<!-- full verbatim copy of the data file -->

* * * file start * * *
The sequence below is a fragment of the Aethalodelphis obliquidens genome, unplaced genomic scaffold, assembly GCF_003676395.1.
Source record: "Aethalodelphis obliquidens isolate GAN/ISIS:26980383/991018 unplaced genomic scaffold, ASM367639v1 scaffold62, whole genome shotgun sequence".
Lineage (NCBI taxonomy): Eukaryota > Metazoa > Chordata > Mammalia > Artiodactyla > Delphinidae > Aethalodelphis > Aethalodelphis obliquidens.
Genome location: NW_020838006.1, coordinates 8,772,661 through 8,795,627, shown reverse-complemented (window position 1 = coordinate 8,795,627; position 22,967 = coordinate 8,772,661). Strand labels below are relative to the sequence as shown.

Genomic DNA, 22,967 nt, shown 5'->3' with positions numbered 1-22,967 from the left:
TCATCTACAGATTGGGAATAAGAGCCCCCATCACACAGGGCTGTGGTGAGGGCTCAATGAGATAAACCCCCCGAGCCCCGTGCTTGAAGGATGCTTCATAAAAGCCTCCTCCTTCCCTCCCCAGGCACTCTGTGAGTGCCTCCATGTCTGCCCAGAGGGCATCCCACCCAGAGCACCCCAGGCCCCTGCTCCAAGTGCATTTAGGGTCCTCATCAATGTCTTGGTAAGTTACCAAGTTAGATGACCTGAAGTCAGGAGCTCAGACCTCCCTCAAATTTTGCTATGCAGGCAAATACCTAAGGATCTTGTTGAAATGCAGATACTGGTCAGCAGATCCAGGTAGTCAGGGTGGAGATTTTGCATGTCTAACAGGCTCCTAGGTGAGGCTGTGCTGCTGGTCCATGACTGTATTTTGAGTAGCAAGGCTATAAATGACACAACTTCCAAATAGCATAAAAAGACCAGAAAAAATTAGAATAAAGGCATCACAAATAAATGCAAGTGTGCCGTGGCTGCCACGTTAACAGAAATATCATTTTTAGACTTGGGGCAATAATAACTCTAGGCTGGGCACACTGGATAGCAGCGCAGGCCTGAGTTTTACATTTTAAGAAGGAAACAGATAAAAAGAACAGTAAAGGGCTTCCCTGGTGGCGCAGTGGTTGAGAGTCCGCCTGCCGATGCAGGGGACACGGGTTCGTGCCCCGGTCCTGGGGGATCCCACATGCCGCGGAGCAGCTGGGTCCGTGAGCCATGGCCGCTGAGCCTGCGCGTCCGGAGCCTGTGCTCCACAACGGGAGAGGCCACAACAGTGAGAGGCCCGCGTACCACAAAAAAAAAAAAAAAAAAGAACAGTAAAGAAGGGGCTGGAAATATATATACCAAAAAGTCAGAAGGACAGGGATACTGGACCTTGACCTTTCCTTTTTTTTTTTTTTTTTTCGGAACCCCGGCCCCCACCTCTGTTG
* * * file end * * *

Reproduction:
The sequence below is a fragment of the Aethalodelphis obliquidens genome, unplaced genomic scaffold, assembly GCF_003676395.1.
Source record: "Aethalodelphis obliquidens isolate GAN/ISIS:26980383/991018 unplaced genomic scaffold, ASM367639v1 scaffold62, whole genome shotgun sequence".
Lineage (NCBI taxonomy): Eukaryota > Metazoa > Chordata > Mammalia > Artiodactyla > Delphinidae > Aethalodelphis > Aethalodelphis obliquidens.
Genome location: NW_020838006.1, coordinates 8,772,661 through 8,795,627, shown reverse-complemented (window position 1 = coordinate 8,795,627; position 22,967 = coordinate 8,772,661). Strand labels below are relative to the sequence as shown.

Genomic DNA, 22,967 nt, shown 5'->3' with positions numbered 1-22,967 from the left:
TCATCTACAGATTGGGAATAAGAGCCCCCATCACACAGGGCTGTGGTGAGGGCTCAATGAGATAAACCCCCCGAGCCCCGTGCTTGAAGGATGCTTCATAAAAGCCTCCTCCTTCCCTCCCCAGGCACTCTGTGAGTGCCTCCATGTCTGCCCAGAGGGCATCCCACCCAGAGCACCCCAGGCCCCTGCTCCAAGTGCATTTAGGGTCCTCATCAATGTCTTGGTAAGTTACCAAGTTAGATGACCTGAAGTCAGGAGCTCAGACCTCCCTCAAATTTTGCTATGCAGGCAAATACCTAAGGATCTTGTTGAAATGCAGATACTGGTCAGCAGATCCAGGTAGTCAGGGTGGAGATTTTGCATGTCTAACAGGCTCCTAGGTGAGGCTGTGCTGCTGGTCCATGACTGTATTTTGAGTAGCAAGGCTATAAATGACACAACTTCCAAATAGCATAAAAAGACCAGAAAAAATTAGAATAAAGGCATCACAAATAAATGCAAGTGTGCCGTGGCTGCCACGTTAACAGAAATATCATTTTTAGACTTGGGGCAATAATAACTCTAGGCTGGGCACACTGGATAGCAGCGCAGGCCTGAGTTTTACATTTTAAGAAGGAAACAGATAAAAAGAACAGTAAAGGGCTTCCCTGGTGGCGCAGTGGTTGAGAGTCCGCCTGCCGATGCAGGGGACACGGGTTCGTGCCCCGGTCCTGGGGGATCCCACATGCCGCGGAGCAGCTGGGTCCGTGAGCCATGGCCGCTGAGCCTGCGCGTCCGGAGCCTGTGCTCCACAACGGGAGAGGCCACAACAGTGAGAGGCCCGCGTACCACAAAAAAAAAAAAAAAAAAGAACAGTAAAGAAGGGGCTGGAAATATATATACCAAAAAGTCAGAAGGACAGGGATACTGGACCTTGACCTTTCCTTTTTTTTTTTTTTTTTTCGGAACCCCGGCCCCCACCTCTGTTG